Screenings at Cine Lumiere, HOME Manchester, Glasgow Film Theatre, Watershed Bristol, Depot Lewes, Ipswich Film Theatre (half the admission money goes to support each cinema)
Bruno Dumont is one of France’s greatest living filmmakers and perhaps its most unpredictable. The variety and scope of his work, range from cinema films with explicit sex and violence (The Life of Jesus, Twentynine Palms) to films of great solemnity and profundity (Camille Claudel 1915, Hadewijch, Hors Satan) to absurdist police procedurals (Slack Bay) and to an astonishing, surreal miniseries with (P’tit Quinquin) with socio-political dimensions, released here as a cinema film.
Like the writer Charles Péguy, Dumont’s personal take on Catholicism infuses his art. It might still surprise his fans that this highly original auteur, not known for historic or literary adaptations, would take on the well-trodden story of Joan of Arc. There have been no fewer than 15 cinema versions (the earliest from 1900), of the tale of the maid from Orleans, one of the most famous being Otto Preminger’s 1957 Saint Joan in which Jean Seberg suffered serious real burns during filming of the execution scene. Danish auteur Carl Theodor Dreyer’s 1928 The Passion of Saint Joan remains, arguably, the greatest version ever made.
The mystery is solved when you consider Charles Péguy, author of the credited underlying source. Born a peasant like Joan, in Orléans, the scene of her triumph, Péguy also fought – and died – in a great patriot war: WWI. Convinced that “nobody is so competent as the sinner in matters of Christianity; nobody, except the saint,” Péguy’s The Mystery of the Charity of Joan of Arc is a three-person play in which a 14-year-old Joan anguishes over her faith with her best friend, Hauviette (the voice of common sense) and then with a local nun, Madame Gervaise (the voice of Catholic teaching).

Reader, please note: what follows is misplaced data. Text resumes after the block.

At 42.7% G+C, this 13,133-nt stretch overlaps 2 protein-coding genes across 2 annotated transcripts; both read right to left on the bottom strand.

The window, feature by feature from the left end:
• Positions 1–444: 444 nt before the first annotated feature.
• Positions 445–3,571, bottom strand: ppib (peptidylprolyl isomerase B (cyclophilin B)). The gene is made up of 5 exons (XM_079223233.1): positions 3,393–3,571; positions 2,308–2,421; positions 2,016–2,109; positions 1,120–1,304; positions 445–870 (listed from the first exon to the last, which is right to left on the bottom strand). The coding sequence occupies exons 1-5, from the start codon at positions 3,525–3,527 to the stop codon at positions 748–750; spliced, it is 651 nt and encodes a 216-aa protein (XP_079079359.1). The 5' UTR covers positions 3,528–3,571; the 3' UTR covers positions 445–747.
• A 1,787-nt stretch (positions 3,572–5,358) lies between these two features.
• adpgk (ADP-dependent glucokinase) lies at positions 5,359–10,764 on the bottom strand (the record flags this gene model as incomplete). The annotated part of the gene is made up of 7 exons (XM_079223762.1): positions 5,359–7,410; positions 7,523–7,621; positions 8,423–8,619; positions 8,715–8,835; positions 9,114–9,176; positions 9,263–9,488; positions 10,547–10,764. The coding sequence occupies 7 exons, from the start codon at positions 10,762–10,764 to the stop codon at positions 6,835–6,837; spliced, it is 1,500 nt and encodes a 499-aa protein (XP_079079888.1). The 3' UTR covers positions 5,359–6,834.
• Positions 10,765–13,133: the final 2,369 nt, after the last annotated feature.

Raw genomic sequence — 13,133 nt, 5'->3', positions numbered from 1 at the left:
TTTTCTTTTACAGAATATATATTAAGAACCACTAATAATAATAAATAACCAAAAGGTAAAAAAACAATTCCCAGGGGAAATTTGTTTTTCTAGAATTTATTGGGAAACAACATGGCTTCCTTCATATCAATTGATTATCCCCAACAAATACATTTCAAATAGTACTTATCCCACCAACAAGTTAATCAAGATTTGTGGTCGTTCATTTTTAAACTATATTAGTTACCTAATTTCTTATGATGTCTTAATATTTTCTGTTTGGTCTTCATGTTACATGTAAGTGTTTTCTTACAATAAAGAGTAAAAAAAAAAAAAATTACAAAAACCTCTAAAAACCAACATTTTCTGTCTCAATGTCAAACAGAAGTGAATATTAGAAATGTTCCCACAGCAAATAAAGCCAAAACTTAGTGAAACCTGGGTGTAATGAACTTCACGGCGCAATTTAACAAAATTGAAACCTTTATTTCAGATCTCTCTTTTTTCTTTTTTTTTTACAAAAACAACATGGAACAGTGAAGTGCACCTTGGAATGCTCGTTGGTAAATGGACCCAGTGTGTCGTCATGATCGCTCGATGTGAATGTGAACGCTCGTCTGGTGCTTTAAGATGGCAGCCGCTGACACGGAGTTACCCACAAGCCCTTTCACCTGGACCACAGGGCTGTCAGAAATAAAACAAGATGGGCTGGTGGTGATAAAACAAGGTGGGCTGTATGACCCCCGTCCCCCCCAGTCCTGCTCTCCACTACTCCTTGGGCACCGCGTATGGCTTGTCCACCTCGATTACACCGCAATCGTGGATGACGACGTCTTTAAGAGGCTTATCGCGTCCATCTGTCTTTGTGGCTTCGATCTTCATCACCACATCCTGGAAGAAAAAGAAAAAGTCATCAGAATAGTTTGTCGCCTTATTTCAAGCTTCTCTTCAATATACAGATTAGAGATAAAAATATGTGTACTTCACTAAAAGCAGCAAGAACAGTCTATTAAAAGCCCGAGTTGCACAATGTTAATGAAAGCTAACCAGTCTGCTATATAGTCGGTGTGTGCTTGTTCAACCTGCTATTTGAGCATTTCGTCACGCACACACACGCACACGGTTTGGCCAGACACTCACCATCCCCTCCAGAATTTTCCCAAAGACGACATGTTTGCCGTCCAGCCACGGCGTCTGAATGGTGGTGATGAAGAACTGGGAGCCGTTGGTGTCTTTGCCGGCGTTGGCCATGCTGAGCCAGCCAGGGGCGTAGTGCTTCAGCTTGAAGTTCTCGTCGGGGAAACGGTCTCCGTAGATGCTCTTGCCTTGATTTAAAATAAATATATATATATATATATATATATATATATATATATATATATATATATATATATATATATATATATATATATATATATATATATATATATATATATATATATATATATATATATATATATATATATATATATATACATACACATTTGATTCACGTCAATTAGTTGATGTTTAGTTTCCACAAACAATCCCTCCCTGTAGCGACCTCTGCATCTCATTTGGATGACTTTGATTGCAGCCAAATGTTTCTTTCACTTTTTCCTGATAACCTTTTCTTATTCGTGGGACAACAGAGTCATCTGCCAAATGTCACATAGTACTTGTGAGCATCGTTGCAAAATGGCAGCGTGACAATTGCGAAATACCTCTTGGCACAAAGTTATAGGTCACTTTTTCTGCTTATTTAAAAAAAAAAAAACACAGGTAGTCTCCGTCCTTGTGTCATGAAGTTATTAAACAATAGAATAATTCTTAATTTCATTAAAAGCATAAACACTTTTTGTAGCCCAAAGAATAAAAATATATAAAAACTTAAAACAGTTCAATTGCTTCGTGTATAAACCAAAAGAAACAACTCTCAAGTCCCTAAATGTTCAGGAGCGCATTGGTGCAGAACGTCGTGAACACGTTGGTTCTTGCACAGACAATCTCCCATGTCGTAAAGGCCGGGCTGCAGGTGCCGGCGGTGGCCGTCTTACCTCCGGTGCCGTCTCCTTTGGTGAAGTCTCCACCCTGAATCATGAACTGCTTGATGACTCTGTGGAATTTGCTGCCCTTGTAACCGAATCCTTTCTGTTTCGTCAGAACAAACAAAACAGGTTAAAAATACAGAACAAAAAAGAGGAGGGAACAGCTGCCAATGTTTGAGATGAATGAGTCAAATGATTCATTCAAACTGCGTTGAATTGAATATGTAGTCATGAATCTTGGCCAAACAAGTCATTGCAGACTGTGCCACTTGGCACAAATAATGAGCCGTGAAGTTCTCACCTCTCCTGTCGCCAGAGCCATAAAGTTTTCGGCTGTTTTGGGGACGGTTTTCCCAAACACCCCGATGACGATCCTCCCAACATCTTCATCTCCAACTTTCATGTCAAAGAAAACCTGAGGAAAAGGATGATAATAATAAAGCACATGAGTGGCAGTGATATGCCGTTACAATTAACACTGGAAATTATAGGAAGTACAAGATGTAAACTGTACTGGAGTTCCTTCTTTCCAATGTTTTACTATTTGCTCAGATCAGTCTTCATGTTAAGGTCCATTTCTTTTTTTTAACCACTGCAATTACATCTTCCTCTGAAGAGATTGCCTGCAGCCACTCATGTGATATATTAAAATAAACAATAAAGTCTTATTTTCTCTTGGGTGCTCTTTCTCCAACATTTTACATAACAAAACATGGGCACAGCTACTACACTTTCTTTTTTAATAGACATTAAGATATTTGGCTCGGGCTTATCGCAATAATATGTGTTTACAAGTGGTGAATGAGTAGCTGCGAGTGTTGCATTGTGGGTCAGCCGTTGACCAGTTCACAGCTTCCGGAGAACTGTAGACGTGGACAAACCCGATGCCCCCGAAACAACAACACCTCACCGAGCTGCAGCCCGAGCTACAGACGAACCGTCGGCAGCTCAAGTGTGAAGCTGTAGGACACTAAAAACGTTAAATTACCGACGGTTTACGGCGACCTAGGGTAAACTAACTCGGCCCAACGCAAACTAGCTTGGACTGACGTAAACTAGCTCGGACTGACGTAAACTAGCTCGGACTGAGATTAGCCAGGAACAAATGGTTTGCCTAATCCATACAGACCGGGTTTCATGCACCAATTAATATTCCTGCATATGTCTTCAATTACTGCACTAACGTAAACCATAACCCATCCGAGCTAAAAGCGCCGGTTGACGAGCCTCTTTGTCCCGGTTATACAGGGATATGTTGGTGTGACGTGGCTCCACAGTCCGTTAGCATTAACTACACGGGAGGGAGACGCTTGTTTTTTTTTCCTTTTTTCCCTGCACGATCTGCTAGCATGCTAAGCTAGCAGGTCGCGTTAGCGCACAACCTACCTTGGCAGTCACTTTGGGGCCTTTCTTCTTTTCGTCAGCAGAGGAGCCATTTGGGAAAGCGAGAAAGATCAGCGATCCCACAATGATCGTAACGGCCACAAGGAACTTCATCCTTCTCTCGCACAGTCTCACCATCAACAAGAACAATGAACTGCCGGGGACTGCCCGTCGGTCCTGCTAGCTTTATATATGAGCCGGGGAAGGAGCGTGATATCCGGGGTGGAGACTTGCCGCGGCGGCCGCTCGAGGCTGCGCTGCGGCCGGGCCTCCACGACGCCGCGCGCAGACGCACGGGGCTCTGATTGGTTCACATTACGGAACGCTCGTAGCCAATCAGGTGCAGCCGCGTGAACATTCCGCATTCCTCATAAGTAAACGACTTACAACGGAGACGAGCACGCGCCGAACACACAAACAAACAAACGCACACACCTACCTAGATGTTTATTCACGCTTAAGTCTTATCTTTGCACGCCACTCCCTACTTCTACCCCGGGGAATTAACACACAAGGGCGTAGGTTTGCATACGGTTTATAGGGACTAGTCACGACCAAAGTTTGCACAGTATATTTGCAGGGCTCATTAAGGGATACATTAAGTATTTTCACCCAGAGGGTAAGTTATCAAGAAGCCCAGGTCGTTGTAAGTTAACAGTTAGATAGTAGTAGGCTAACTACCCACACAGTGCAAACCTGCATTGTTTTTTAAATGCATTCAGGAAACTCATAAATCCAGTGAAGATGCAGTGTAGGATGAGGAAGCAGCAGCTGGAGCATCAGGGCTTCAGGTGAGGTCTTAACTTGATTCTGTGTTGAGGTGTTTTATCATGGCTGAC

Dumont uses this as the basis of his film The Childhood of Joan of Arc, (Jeannette) which was not released in this country, might have prepared us for part two, Joan of Arc. The verbosity of The Childhood of Joan of Arc, was punctuated by spontaneous dancing, singing and modern music. Perhaps the distributors felt British audiences would want to skip the “origins” story and cut to the chase. After all, it was the British, with their allies the Burgundians, who had Joan burnt at the stake for heresy.
The trouble is Dumont makes us wait a long time for that to happen. The drama until then is not obvious, nor is the casting. Péquy’s other two characters, Hauviette and Gervaise disappear in Joan of Arc after an early connecting scene, along with the actress who portrayed the older Joan in part one. In Joan of Arc Dumont brings his younger actress, 10-year-old Lise Leplat-Prudhomme to play 19-year-old Joan.
Dumont admits that he is not a naturalistic filmmaker. ‘My work is all about transfiguration. It’s an entirely poetic world. It’s totally surreal. But the only way to strive for reality to go through reality.’
If Slack Bay was compromised by self-indulgence, in Joan of Arc Dumont misjudges his ability to go through reality in a poetic world. While Péguy’s script is full of poetry, it is somehow lost in the transfiguration. As in Slack Bay, Dumont forgets the audience, and here, despite the young actress Lise Leplat-Prudhomme’s charismatic face and intriguing stare, you cannot feel the tragic humanity through the artifice.